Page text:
The woman, recorded as Case 92, first became ill on Mar 24, Dr Chalermpong explained at a meeting at Provincial Hall yesterday afternoon (Apr 28) attended by Phuket Governor Phakaphong Tavipatana and Phuket Public Health Office Chief Thanit Sermkaew.
During the 14 days before she became ill, the woman had a history of physical contact with Thai and foreign tourists, he said.
“The majority of customers at the restaurant were Chinese, and as the owner she was responsible for collecting money from customers,” he said.
The woman usually did not wear a mask, did not wash her hands often and some days she went to the Kathu market. She lived with two other family members – her husband (Case 122) and her niece (Case 114) – both of whom worked at the restaurant and both of whom were later confirmed as infected, Dr Chalermpong noted.
The woman presented herself at a private clinic for fever and dizziness on Mar 24. Her condition did not improve and she returned to the clinic on Mar 26 and Mar 30, Dr Chalermpong explained.
On Apr 1, the woman was admitted at Patong Hospital. She suffered dizziness and increased difficulty in breathing. The doctor who attended to her considered her condition to be quite severe and had her provided with a ventilator immediately to assist her breathing, he added.
That same day, her ability to breathe deteriorated to extreme wheezing and she was transferred to Vachira Phuket Hospital in Phuket Town, where she recorded a fever of 39.8°C. X-rays showed that both her lungs had been infected, and she tested positive for COVID-19.
The woman was administered medication for viral and bacterial diseases in accordance with Department of Disease Control criteria, but the woman’s blood pressure dropped, indicating the onset of infection in the bloodstream, he said.
“Her lungs became worse and worse,” he added.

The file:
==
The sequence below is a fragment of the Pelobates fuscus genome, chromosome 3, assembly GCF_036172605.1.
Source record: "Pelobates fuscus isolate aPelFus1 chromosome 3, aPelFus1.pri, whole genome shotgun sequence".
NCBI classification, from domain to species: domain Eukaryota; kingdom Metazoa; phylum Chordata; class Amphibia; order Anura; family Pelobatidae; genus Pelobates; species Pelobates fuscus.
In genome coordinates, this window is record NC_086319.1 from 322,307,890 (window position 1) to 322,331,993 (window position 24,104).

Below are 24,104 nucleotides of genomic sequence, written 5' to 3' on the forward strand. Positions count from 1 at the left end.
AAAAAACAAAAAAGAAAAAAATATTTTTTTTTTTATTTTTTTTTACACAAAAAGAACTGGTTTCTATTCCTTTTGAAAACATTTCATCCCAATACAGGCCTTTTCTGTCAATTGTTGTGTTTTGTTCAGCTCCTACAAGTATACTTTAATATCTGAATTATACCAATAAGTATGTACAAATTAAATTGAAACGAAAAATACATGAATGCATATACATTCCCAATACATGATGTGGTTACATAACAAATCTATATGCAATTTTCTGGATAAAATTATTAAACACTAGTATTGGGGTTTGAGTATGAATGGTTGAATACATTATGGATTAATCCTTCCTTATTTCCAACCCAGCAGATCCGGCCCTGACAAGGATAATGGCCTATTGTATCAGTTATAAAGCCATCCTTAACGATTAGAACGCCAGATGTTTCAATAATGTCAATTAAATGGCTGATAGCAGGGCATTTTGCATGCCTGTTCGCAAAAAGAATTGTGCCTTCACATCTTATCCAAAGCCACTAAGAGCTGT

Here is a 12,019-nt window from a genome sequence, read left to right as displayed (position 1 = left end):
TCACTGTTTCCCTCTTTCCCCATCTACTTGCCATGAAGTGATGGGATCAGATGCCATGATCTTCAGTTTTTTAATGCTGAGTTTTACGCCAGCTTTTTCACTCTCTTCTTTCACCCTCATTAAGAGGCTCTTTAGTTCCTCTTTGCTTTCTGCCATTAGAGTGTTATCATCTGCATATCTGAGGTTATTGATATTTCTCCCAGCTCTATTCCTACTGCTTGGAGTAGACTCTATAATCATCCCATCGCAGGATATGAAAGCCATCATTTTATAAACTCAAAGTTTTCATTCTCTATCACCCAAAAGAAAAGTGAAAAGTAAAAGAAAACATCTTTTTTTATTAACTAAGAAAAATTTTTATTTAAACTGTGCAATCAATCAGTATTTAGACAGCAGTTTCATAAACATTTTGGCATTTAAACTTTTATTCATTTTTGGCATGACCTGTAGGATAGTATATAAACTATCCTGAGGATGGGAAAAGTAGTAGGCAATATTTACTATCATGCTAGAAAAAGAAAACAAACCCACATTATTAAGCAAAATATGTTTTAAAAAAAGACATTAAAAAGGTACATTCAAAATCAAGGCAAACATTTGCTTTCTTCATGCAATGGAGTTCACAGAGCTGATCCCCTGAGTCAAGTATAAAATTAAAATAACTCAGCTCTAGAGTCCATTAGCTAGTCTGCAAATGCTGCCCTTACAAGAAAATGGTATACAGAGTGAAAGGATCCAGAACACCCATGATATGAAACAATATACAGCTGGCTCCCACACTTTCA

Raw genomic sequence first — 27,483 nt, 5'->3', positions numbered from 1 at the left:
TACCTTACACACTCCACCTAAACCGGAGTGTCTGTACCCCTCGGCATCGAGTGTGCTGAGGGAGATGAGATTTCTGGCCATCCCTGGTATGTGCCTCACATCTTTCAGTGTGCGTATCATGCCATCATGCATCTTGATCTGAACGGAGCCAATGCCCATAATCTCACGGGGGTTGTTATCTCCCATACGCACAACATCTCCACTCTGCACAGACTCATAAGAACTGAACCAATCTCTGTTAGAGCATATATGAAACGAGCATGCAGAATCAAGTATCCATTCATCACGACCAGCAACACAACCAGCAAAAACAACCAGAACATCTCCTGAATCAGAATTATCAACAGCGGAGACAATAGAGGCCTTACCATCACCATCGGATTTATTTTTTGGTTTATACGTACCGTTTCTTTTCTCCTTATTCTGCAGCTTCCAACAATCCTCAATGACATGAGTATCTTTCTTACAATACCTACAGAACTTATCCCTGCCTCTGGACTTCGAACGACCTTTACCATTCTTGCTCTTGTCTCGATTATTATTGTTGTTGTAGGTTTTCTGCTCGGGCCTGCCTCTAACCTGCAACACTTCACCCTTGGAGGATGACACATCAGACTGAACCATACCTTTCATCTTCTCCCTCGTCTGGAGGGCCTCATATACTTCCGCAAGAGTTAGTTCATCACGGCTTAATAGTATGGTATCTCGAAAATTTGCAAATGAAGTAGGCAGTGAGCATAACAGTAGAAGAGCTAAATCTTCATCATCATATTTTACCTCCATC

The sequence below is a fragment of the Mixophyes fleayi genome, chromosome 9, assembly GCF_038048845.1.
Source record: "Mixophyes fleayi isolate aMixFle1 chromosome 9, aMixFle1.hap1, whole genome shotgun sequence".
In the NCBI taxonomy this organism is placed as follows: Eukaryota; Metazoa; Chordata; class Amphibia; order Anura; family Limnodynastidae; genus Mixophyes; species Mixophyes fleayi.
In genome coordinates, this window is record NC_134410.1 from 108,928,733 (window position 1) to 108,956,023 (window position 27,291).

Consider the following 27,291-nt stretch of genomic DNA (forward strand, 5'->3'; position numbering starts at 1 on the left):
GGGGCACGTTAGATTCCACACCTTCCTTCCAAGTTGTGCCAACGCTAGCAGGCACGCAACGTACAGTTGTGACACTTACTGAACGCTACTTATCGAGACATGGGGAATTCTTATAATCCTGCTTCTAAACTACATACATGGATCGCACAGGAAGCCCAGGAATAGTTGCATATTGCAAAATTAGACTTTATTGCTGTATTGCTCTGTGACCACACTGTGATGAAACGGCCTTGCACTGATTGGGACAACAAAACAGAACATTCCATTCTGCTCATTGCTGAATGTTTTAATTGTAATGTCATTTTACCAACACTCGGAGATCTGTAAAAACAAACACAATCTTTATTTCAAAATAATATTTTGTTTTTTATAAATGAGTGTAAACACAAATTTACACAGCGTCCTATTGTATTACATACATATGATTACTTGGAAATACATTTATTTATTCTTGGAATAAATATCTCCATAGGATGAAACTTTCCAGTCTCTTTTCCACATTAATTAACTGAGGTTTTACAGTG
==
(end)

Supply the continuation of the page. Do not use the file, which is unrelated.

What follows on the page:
On Apr 2, the woman suffered renal failure and was administered hemodialysis.
On Apr 7, her white blood cell count began to rise and her blood pressure started to fall, prompting doctors to administer a course of antibiotics. A second test for COVID-19 confirmed she had contracted the virus, he added.
On Apr 14, the woman’s pulse had slowed and doctors began to administer a course of antiretroviral drugs that lasted 12 days.
On April 17, doctors added one more drug to her treatment, and on Apr 18 yet another medication was added to her regimen, Dr Chalermpong said.
From the 13 days from April 16-26, the woman was suffering laboured breathing and on a respirator, and undergoing continual dialysis, he noted.
On April 27, the woman’s condition deteriorated even further, and she passed away at 9:50am, Dr Chalermpong noted.
“The woman was treated in hospital for 27 days. My condolences to her family,” he said.
Dr Chalermpong noted that none of the staff at the restaurant developed any signs of infection.
The woman’s husband, 57, who became ill on Apr 3 and confirmed as infected on Apr 5, received treatment at Bangkok Hospital Siriroj, while the woman’s niece, 23, who became ill on Mar 29 and confirmed as infected on Apr 4, received treatment at Patong Hospital, he added.
“Both of them have fully recovered and been discharged from hospital care,” Dr Chalermpong said.